Throughout a day of sitting with Indiana's teaching best, I heard many good thoughts that warranted a broader audience. This is what Indiana educators are saying.
Fail forward, or be a success.
This should be on bumper stickers. We all fail. Unfortunately, too many people see failure as merely the opposite of success. Failure is a great learning experience. When we fail well, we fail forward. This is why I am one of the founding fellows of The Failure Institute and why I support my friend Jessica Lahey's book, The Gift of Failure: How the Best Parents Learn To Let Go So Their Children Can Succeed.
Ask alumni what you could have done better.
Many of us keep in touch with former students, but do we ever ask them what we could have done better? We all need space and time away from something to be able to see it clearly. Once our students have gone on to college or careers, they are in a better place to evaluate their own elementary and secondary education. This is one I had never thought of, but am eager to implement.
Tests should measure students, not teachers and schools.
Teachers and schools must be evaluated, just as any employee or organization should be evaluated, but such evaluations cannot be significantly informed by student testing. Note that I did not write "should not be," but "cannot be." There are many factors affecting a student's performance on a test that are beyond a teacher's control. It says absolutely nothing about my school or about me if my student fails a test because he or she was unable to think clearly as a result of hunger or worry about an abusive home life.
To be fair, we must also consider what test scores do and do not reveal about students themselves. When a student misses a question, I know only that the student did not answer the question correctly I do not know why he or she did not answer it correctly. The student may have simply forgotten, never known the answer, lacked understanding of the question's wording, had a panic attack, failed to study, or missed seeing that particular question entirely.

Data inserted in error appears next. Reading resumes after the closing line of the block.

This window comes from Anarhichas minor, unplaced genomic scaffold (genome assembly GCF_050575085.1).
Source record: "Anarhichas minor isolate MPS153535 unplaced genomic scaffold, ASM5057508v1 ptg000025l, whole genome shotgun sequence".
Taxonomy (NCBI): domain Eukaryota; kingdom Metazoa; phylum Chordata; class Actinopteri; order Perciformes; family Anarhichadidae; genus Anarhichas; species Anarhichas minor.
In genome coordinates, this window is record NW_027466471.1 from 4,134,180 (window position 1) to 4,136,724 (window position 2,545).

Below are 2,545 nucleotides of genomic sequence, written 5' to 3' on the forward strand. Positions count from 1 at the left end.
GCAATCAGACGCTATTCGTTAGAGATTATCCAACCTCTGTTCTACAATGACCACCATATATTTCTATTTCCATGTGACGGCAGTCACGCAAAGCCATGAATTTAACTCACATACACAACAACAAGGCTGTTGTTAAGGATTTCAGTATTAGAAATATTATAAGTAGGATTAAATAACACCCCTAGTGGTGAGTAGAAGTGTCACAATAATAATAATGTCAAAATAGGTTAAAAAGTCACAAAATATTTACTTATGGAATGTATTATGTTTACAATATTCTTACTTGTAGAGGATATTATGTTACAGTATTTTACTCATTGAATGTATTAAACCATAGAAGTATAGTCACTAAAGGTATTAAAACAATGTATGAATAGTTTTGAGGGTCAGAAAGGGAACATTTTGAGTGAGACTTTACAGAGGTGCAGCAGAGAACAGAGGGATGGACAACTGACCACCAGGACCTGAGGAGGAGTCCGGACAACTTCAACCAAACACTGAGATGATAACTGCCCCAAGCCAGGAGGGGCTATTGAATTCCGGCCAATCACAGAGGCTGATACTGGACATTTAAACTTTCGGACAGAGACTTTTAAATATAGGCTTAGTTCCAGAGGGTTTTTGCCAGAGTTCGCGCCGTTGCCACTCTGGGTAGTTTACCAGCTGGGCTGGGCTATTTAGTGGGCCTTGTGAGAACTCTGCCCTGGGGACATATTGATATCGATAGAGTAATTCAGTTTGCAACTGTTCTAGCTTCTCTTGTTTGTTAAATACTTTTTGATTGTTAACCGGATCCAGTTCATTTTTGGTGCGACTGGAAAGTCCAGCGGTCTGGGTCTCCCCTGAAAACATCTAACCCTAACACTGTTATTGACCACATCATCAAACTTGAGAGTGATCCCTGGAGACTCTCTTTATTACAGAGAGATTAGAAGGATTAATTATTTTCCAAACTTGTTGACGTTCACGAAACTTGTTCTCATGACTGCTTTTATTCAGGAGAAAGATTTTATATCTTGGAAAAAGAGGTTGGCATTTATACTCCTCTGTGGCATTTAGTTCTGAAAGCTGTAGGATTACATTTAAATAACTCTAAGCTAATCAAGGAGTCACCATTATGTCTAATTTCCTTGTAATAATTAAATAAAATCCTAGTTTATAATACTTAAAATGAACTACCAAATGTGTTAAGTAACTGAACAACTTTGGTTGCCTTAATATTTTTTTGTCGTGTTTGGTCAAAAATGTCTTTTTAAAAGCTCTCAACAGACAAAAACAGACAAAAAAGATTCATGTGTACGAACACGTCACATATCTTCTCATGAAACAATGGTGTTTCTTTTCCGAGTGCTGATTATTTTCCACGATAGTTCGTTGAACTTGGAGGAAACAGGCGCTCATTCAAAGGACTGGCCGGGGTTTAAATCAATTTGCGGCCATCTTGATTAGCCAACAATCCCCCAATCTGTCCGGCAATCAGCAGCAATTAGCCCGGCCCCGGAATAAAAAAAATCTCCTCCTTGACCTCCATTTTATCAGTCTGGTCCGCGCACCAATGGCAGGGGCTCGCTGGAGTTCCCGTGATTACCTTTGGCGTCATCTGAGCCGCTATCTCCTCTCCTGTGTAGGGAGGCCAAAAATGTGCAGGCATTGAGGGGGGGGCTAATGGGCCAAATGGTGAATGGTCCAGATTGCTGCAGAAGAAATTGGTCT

Teachers need less required collaboration and more trust to work on their own.
If I have to be told when to meet, where to meet, with whom to meet, and what to meet about, then why did you hire me? If college-educated adults cannot be trusted to work independently or in collaboration of their choosing, then the fault, dear Brutus, is not in their substandard work, but in careless hiring practices.
On the flip side, leave teachers to their own devices and they will come up with some of the most amazing ideas. Nobody shares information the way teachers do. We enthusiastically ask each other questions and share our best ideas and activities. If you do not know this is what happens when even two or three teachers gather, then you do not know teachers.
Teachers are effective when they are inspired.
We know this is true regarding students, so why it would it not be true regarding teachers? It has been said that people perish when there is a lack of vision. Never is this more the case than in schools. When school leaders work shoulder-to-shoulder with each other, tapping into each other's talents and both casting and sharing dreams, something happens that is the true result of real education: life. Just as you can tell a plant by the fruit it bears, you can most accurately assess a school by observing its life or, in some sad cases, the lack thereof.
It's worth it.
Our profession can always get better. All professions can. Why would we want education to improve? Because it is worth it. Oh, is it worth it! Setting aside all manner of foolishness, we see education for what it truly is. It is a most human endeavor, a shared journey of discovery with young people discovering the mysteries and glories of creation and all that humans have come to know about and added to it. Working with colleagues who understand this, teachers like these top ten finalists and the many others I have enjoyed knowing throughout our state and across our nation, I can honestly proclaim that the calling and life of a teacher are most definitely worth it.